COVID-19 instances proceed to weigh on the well being system | Native information

The Southeast Georgia health system hit 166 cases of the COVID-19 delta variant at its Brunswick hospital this weekend, nearly 70 cases higher than the peak of the original alpha variant of the virus, said Alan K. Brown, chief medical Hospital officer yesterday. Of these, 130 were in Braunschweig and 30 on the Camden campus in St. Marys, the system announced.

“I’ve never seen anything like it in my life,” Brown told the Brunswick Kiwanis Club at its lunchtime session.

Of those patients, 50 were in intensive care, many of them in rooms that have been converted into intensive care units because the case load has far exceeded the capacity of the intensive care beds, Brown said.

“Everyone’s really emaciated, stressed, tense …” Brown said, but so are all of his medical friends in other Georgia facilities.

He called the second episode of the more contagious Delta variant “a pandemic of the unvaccinated”.

“If we had vaccinated 80 to 90 percent of the population, we wouldn’t be having this conversation,” Brown said.

The local numbers seem to confirm this claim.

While Glynn County has barely exceeded the 40 percent mark for vaccinations and Camden County is even worse at 30.6 percent, 88 percent of those hospitalized in Braunschweig with the Delta variant are unvaccinated, he said.

Of the 50 ventilator patients, only one was vaccinated, Brown said, “and this was not a healthy person,” but one who has a number of underlying diseases.

He said there had been a number of breakthrough cases in those who were fully vaccinated, but those hospitalized were frail and old.

In Braunschweig, of the 80 patients in regular COVID care, only 15 were vaccinated, while only six of the 50 in the intensive care unit were vaccinated, the system said.

In Camden County, three of the 20 patients in regular COVID care were vaccinated, but none of the 10 in the intensive care unit there received the injections.

Of the 50 to 59 year olds, the most commonly infected group, 28 are unvaccinated and four are vaccinated in the hospital.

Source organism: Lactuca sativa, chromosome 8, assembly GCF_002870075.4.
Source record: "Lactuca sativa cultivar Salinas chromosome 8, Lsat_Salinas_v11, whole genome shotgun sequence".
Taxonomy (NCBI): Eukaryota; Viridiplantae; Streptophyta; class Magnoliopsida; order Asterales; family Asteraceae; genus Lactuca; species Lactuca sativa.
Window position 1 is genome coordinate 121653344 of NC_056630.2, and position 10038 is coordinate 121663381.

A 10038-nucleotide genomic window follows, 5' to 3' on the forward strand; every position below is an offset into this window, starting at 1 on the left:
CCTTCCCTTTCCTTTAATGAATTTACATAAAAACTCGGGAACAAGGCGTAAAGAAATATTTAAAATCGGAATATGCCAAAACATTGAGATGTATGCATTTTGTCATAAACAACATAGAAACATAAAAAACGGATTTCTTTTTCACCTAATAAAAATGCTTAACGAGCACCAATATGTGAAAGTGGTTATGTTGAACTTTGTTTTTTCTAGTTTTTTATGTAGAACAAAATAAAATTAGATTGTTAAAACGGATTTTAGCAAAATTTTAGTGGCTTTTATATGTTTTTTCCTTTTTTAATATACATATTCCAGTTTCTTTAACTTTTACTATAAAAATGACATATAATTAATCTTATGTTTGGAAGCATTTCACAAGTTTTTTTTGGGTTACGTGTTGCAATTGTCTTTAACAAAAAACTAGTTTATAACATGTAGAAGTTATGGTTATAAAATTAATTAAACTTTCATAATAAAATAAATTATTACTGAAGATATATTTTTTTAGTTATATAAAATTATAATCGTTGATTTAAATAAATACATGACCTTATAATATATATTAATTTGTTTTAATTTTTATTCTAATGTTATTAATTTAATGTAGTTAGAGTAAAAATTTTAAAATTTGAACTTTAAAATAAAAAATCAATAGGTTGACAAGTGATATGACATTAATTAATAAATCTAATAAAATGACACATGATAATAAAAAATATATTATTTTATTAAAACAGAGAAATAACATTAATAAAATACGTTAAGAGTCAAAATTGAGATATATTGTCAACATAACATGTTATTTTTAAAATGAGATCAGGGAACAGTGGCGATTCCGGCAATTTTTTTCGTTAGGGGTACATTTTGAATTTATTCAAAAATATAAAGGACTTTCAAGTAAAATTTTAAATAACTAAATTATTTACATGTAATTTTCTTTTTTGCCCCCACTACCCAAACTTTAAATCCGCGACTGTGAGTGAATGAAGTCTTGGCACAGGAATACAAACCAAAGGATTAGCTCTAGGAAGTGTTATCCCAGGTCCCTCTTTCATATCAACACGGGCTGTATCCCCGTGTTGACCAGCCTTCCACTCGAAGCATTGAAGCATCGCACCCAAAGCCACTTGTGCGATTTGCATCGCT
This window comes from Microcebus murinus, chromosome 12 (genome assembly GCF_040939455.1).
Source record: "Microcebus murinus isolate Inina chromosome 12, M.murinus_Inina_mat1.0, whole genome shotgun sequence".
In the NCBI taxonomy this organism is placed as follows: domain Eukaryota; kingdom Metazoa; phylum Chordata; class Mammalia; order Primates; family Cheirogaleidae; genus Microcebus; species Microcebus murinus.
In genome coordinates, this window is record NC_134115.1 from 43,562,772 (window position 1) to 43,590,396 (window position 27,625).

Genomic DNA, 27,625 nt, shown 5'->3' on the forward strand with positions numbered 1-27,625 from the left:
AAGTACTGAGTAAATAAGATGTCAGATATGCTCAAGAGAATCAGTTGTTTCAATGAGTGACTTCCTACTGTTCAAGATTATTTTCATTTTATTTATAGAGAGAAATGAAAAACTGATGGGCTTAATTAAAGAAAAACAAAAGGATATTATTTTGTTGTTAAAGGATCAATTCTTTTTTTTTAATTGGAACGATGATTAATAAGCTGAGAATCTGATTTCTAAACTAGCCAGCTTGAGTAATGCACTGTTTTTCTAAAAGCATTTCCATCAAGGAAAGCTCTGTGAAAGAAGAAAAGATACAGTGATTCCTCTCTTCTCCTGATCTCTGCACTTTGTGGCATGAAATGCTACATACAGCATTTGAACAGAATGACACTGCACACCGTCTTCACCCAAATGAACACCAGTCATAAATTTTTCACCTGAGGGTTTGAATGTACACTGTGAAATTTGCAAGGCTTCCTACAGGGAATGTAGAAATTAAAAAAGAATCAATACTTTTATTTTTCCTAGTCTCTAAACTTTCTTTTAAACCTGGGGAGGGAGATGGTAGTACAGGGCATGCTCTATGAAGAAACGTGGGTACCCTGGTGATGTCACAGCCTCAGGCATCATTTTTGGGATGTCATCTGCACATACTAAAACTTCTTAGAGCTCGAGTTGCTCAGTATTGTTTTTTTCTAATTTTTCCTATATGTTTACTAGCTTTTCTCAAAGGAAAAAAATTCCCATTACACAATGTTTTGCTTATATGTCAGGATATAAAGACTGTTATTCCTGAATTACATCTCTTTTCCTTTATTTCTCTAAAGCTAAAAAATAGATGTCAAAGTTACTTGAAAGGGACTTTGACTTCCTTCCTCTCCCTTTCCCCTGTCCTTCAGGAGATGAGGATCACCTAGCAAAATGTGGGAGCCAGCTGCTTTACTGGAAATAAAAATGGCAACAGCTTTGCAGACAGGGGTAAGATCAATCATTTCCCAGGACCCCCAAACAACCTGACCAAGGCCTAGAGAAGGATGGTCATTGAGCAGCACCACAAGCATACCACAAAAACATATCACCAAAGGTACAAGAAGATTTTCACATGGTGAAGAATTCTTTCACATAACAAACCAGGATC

Unlike the original COVID-19 variant, a number of young adults have problems, all of which are unvaccinated, Brown said.

He noted that during the first wave, many of the deaths were mostly elderly, many of them in nursing homes.

“We don’t see that now,” he said. “I can tell you that we have lost healthy 45-year-olds with no other illnesses,” he said.

He expressed his hope that those who did not receive the vaccination will now that the FDA has given the Pfizer vaccine full approval, and it is likely that the agency will soon see the Moderna and Johnson & Johnson vaccines will allow, all of which were originally were approved under emergency regulations.

When asked about masks, Brown said they had worked without any problems for a year.

“I think caution is appropriate at a time when a pandemic has never been seen before. We have to work together to do sensible things, ”he said.

If school children become infected, someone has to stay home with them when they are quarantined, and some of those mothers are nurses that the health system needs at work, he said.

He also noted that the coronavirus appears to be mutating rapidly and that booster vaccinations likely contain additional proteins to protect against other variants.

He also predicted that Americans will likely be asked to get the coronavirus vaccination annually as it is a flu vaccination.

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